Intricately crafted and clocklike in its controlled release of psychological and geopolitical tension.


Embedded as a driver in the London home of Russian money launderer Josef Goldmann, undercover officer Jonathan Carrick’s assignment is yielding no useful information.

But when intel regarding the sale of a portable nuke makes Goldmann of interest to MI5, the stakes rise. Carrick foils an apparent assassination attempt and finds himself finagled into Goldmann’s trust just as they hook up with the broker, mafia heavy Reuven Weissberg whose lineage, nihilism and innate distrustfulness descend from a survivor of the Sobibor extermination camp. As a pawn in the hands of the brusque, unorthodox Christopher Lawson, 38 years an officer with the Secret Intelligence Service, Carrick walks the high wire sans safety net, enduring ruthless tests by mafia thugs. Meanwhile two disgruntled former Soviet soldiers excavate the weapon from its hiding place in a vegetable patch and set off in a decrepit car on a bizarre, often Quixotic odyssey, facing border crossings and inspections with the weapon hidden loosely under a tarp. The buyer, an Islamic militant operative known as “The Crow,” has lined up an expert to verify the device’s authenticity, a nuclear scientist let go from his position for family connection to the tribal areas in Pakistan. Themes of disenfranchisement breeding treachery and buried evils inevitably resurfacing permeate this latest, balletic thriller from Seymour (Walking Dead, 2008, etc.), whose sense of historical underpinnings, earned from years of covering terrorism as a journalist, elevate this tale to the heights of the genre, offering sprung steel suspense and sobering depictions of a world tilting on its nuclear fulcrum from Cold War deadlock to post 9-11 volatility. As the threat of nuclear terrorism looms, Carrick’s psychological state threatens collapse. Weissberg leads him to the site of one holocaust—will it become birthplace of another?  

Intricately crafted and clocklike in its controlled release of psychological and geopolitical tension.

Pub Date: Feb. 1, 2012

ISBN: 978-1-59020-699-7

Page Count: 432

Publisher: Overlook

Review Posted Online: Dec. 28, 2011

Kirkus Reviews Issue: Jan. 15, 2012

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Boasting one of the freshest and most unlikely duos to appear in crime fiction in some time, the latest thriller by...


Convinced that the shooting death of his psychiatrist uncle was murder—not a suicide, as ruled—a Miami Ph.D. student with a binge-drinking problem turns to his high school girlfriend to help him uncover the truth.

Timothy Warner, known as Moth, has long depended upon his Uncle Ed, who had drinking issues of his own, in times of crisis. He knew Ed well enough to know that he would never have shot himself, no matter how convinced the police are that he did. Not knowing whom else to call for help, he contacts his old flame Andrea Martine. Known as Andy Candy, she's in a fragile state herself, still recovering from an unprosecuted case of date rape and from having her heart broken by Moth. But though she's reluctant to see him again, her devotion slowly returns. With all their quirks and foibles, they make an unusually appealing team. When the narrative is taken over by the smugly self-admiring Student #5, a former student of Ed's who is stalking old professors he has grudges against, the book becomes more predictable. As devious as Student #5 is, he meets his match in Moth and Andy. "You're not a cop. You don't know anything about killing," Andy says to Moth early on. "I'm a fast learner," he replies.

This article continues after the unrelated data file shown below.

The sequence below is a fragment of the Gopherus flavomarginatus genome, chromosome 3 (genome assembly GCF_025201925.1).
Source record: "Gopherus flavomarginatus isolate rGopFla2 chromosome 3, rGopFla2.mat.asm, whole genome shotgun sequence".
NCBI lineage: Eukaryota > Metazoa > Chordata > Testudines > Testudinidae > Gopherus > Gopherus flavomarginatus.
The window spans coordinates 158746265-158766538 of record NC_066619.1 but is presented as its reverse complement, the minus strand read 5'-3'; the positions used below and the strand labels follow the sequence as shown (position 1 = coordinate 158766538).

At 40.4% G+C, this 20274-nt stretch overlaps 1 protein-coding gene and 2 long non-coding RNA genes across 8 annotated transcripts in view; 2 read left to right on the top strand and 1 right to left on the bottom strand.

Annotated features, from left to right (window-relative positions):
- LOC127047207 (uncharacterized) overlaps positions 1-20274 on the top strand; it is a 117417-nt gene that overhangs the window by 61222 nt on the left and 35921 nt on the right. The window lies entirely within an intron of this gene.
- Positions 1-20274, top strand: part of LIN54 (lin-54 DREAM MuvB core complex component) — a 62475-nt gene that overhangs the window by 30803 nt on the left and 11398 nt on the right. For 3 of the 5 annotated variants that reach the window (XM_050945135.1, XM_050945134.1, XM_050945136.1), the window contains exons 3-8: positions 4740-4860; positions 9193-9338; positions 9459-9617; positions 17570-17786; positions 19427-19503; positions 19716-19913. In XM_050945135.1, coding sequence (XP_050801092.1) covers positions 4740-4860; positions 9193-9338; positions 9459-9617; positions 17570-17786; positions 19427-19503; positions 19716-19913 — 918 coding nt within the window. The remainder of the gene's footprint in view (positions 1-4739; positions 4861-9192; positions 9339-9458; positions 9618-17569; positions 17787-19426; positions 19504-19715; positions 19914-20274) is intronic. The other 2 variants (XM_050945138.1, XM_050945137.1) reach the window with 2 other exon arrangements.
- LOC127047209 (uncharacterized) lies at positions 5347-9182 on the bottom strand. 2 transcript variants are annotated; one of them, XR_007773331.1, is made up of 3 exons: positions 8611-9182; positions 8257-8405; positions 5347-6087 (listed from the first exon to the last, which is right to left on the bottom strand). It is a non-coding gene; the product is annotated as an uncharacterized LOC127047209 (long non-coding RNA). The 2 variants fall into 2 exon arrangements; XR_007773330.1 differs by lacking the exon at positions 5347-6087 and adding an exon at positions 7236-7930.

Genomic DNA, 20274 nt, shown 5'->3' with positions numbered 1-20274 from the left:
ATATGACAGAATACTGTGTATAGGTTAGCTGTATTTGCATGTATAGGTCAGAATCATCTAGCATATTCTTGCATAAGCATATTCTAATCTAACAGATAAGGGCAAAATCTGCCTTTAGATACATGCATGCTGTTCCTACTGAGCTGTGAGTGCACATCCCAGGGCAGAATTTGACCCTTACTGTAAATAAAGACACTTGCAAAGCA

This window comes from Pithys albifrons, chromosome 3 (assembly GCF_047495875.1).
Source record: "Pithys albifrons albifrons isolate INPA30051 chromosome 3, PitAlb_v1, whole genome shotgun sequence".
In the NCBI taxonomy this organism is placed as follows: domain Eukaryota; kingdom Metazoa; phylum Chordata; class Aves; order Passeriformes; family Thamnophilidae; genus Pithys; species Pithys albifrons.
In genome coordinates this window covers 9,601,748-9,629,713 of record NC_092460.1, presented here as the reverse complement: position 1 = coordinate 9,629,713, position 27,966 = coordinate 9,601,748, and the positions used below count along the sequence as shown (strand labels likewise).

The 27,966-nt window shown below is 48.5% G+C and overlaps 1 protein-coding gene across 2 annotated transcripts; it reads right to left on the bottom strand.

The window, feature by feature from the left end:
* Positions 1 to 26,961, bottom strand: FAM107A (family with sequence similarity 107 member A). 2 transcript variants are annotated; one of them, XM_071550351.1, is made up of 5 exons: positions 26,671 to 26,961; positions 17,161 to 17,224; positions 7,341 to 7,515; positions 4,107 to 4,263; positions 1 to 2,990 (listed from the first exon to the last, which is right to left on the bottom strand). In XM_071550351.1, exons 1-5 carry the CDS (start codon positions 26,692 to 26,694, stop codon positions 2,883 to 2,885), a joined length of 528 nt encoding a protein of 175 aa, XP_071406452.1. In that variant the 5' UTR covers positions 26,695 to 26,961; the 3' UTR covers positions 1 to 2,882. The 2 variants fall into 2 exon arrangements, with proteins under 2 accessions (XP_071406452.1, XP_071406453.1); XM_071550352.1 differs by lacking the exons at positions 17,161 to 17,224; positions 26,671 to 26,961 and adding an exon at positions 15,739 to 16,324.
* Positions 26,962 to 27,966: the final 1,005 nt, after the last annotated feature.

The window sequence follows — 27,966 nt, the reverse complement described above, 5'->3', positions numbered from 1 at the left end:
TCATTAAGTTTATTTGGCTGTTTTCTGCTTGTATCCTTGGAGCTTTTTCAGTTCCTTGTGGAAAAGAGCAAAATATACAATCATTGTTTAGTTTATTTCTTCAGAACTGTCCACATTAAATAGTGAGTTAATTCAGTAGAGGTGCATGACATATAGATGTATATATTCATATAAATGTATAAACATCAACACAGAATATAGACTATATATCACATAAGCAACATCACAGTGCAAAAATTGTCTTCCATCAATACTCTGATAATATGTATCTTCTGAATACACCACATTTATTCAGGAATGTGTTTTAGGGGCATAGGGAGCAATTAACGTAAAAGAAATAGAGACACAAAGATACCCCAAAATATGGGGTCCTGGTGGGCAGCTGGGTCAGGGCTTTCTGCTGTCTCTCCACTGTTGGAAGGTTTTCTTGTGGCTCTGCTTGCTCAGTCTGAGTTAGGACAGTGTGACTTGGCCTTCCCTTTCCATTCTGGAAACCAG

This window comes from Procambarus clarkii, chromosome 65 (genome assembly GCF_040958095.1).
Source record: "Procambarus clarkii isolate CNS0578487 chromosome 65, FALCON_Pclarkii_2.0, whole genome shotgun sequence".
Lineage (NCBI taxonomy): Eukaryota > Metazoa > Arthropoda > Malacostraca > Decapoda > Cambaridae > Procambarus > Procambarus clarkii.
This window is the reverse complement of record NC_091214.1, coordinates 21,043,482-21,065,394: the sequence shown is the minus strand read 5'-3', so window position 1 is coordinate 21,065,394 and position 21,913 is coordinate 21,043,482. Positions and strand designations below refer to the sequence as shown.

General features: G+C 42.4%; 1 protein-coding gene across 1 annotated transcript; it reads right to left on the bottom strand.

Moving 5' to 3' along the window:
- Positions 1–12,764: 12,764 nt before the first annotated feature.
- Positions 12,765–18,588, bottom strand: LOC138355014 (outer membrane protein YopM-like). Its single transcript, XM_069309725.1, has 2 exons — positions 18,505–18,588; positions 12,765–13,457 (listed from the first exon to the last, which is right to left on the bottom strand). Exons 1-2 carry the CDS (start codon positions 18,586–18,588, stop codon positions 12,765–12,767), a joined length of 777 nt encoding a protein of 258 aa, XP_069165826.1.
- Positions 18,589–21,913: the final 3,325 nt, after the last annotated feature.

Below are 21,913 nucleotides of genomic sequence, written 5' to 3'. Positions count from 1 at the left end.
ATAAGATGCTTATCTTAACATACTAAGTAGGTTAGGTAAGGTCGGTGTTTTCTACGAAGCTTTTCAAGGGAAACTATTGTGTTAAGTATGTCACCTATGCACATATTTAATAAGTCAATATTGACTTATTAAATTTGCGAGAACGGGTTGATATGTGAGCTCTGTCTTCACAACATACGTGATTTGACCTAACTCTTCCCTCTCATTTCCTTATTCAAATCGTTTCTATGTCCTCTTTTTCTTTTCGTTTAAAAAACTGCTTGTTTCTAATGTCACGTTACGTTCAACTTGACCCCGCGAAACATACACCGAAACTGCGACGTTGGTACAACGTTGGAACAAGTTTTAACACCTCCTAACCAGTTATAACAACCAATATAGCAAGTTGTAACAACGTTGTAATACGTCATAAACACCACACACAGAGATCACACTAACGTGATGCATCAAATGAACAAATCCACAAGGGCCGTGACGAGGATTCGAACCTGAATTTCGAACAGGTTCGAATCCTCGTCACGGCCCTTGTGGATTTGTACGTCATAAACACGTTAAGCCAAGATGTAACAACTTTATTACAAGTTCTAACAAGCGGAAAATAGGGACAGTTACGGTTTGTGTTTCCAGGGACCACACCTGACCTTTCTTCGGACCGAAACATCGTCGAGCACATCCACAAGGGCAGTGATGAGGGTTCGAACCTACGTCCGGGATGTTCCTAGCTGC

Boasting one of the freshest and most unlikely duos to appear in crime fiction in some time, the latest thriller by Katzenbach (Red 1-2-3, 2013) is one of his most enjoyable.

Pub Date: Oct. 6, 2015

ISBN: 978-0-8021-2337-4

Page Count: 432

Publisher: Mysterious Press

Review Posted Online: July 16, 2015

Kirkus Reviews Issue: Aug. 1, 2015

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A tranquil story about Jonathan and his two secrets: “One is buried in a patch of sunny earth. The other was buried in a patch of evening mist.” The secret in the sunny patch is a sunflower. The other secret appears to be a second flower—a night-blooming cereus or a queen of the night? When the big day comes, Jonathan and his whole family stand in awe, mouths agape at the “flashiest flower” sister Kate has ever seen. Come night, Jonathan creeps down stairs and is joined by his father outside. There the second secret unfolds: It is not a different flower at all, but the sunflower by night, radiant still. The mystery of night adds a note of excitement to Jonathan’s secret, but not enough to strain the lullaby sweetness of this story. Every page is enhanced by Lambert’s soft pastels. (Picture book. 3-7)

Pub Date: June 1, 1999

ISBN: 1-899607-98-6

Page Count: 32

Publisher: Sterling

Review Posted Online: May 20, 2010

Kirkus Reviews Issue: May 15, 1999

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